Dobranotsh (LKT)

This entry is part of the Lexicon of Klezmer Terminology (LKT). The LKT compiles a wide array of source materials that shed light on the historical and contemporary state of knowledge about klezmer music. Each entry includes a number of citations from primary and secondary sources that include or refer to the term in question. It also indicates whether musical notation or sound recordings are included in the source. To view the full reference, click on the bibliographic hyperlink at the end of each citation.


“With what sort of piece did the musicians start a wedding (mazltov, dobranoc)?” Beregovski 1937 [=Beregovski/Slobin 1982, pp. 535, 546]

Dobriden, dobranoc, mazltov -- these are the names of the pieces performed by the wedding band to greet the guests. These were performed for individual guests at the table. The dobranoc was performed to greet the guests arriving for the banquet at the home of the bride’s parents and should not be confused with the Dobranoc (a gute naxt); the latter was performed at the departure of the guests after the meal, while they parted with the hosts. They played more solemn, large works for more honored guests, and smaller pieces for the rest. After the performance of such a piece they played a frejlaxs.” Beregovksi/Slobin 1982, p. 500, n. 71

Dobranoc.” Beregovski/Goldin 1987, #4, 6-7, 9, 11. (Musical notation included). 

Dobranoc (mazltov).” Beregovski/Goldin 1987, #8, 10. (Musical notation included). 

“‘Good night and good luck. Dobranotsh and mazltov. At the end of the wedding they brought the bride and groom to their room and accompanied them with the good night – mazltov melody.” [Orgajev, Bessarabia, c. 1930s-1940s]. Bik 1964. (Musical notation included). 

“With a drummer alone you cannot play a ‘dobre-notsh’ [‘good night’]. Bik 1977, p. 147.  

“A mazltov (congratulatory tune), along with a dobriden (welcome tune) and dobranitsh (farewell tune), are pieces performed by the wedding band to greet the guests.” Bjorling 1996a, p. 42. (Recording references included). 

“At a wedding they used to play in honor of each in-law a ‘vivat ’ and in the morning later a ‘frimorgns’ or a ‘dzshan dobri’, in Yiddish euphemistic language therefore one was called by euphemisms: ‘opshpiln a bezon, a viston, a frimorgen’, ‘obgeshpilt a dobranots’, obgeshpilt a vivat..” Elzet 1918, pp. 34-35.

“Non-dance metrical genres included wedding ritual tunes such as dobraden, dobranoch...” Feldman 1994, p. 7

“In Beregovski 1987 there are four doinas: one was borrowed in toto, one partially, and two reproduce the typical roulades, rhythms and intonations of Moldavian doinas. A taksim and a dobranoch were also borrowed in toto.” Goldin 1989, p. 27

“During the rest of the entire meal, the klezmorim did not sit idly, they accompanied the guests and the young couples the ‘dobra notsh’ (‘a gute nakht’), from the beginning of the melody, the badkhn used to shout in a loud voice -- for the honor of the famous important in-law... At the end of the melody, the badkhn used to mention again for whom it had been played. Before playing the ‘dobra notsh,’ the klezmorim get a special payment.” [Dubno, Poland, pre-World War II]. Katshke 1966, p. 668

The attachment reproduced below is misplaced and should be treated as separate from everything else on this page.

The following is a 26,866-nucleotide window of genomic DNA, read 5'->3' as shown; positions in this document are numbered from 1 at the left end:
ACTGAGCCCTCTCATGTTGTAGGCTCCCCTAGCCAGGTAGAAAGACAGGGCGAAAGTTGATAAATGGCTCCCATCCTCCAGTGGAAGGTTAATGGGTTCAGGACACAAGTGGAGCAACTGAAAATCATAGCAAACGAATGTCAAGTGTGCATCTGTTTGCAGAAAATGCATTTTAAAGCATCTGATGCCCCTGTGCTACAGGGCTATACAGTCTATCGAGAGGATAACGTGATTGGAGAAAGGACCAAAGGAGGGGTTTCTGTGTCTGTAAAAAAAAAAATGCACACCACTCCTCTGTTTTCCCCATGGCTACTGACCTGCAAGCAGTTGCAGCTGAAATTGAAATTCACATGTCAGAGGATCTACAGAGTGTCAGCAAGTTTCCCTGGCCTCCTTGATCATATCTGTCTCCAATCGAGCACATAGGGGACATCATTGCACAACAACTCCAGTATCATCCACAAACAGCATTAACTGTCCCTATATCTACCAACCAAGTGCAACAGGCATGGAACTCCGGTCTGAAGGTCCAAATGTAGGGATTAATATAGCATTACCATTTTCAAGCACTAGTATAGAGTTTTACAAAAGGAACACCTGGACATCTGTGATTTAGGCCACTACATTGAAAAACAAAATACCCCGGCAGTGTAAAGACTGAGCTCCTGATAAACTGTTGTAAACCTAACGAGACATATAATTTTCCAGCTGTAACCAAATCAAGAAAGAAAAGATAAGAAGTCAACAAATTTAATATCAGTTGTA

“At the bride’s later that evening was a dobranots: the klezmorim used to play various dances, and the bride’s friends danced and received honors. Thereafter the klezmorim used to go play at the close relatives’... The reception at the groom’s on the night before the badekns was called -- kaboles-ponem.” Lerer 1924. pp. 392-393

“Tunes in triple time are one of the most intriguing questions about klezmer music... But we have a lot of these tunes which are not connected with dancing... There are quite a number  of tunes like the Dobriden tunes you can find in Beregovski. They didn’t come to America much. They were part of the traditional wedding that died out very quickly in America. Those have a particular relationship of melody to rhythm that show various influences, Polish, Tatar certainly...” Phillips 1996b, p. 176

“[Tsederboym writes] about the ‘dobranotsh’ (good night) on the shabos before the wedding. Generally it began Saturday night after havdole.” Rivkind 1960, p. 24

“Such dobranotsh melodies (Slav. = good night) were used to salute the arriving guests to the so-called forshpil or dobranotsh banquet at the home of the bride’s parents.” Rubin 1997, p. 22. (Musical notation included). 

“Sunday, the day following the wedding, is called the Rumpel (from a German word meaning tumult) and is marked by specific entertainments... At the close of the Rumpel, there is a specific farewell dance.” [late nineteenth century]. Schauss 1950, p. 196

“The musicians’ work would began on Saturday night before the wedding. Young men and women would gather at the bride’s home for a “goodbye party” and dancing. The klezmers would play until late at night. Their melodies were known by the names ‘zmires’ or ‘motsey shabes.’ The Ukrainian musicians had a tradition to play at this event to honor the guests ‘dobranots’ (good night), a sentimental quiet melody (mus. ex. 5). The badkhn would perform humoristic, witty rhymes with the musicians in Yiddish and Hebrew.  Sometimes he would also incorporate rhymes in Ukrainian, Polish, Russian and would entertain the guest and even make fun of them...” Stuchevsky 1959, p. 156. (Musical notation included).

“‘Good evening (dobranitsh) with mazltov.’” Stuchevsky 1959. (Musical notation included). 

“From Shabbat until Wednesday... each evening there was music, and for the bride ‘guten abend,’ a ‘dobri wetscher,’ played, and every morning we heard the ‘guten-morgen-standchen,’ ‘dobri dsen,’ and we danced happy little dances.” [Brest Litovsk, Poland, 1848]. Wengeroff 1913, I, pp. 182-83

See A gute nakht and Zay gezunt.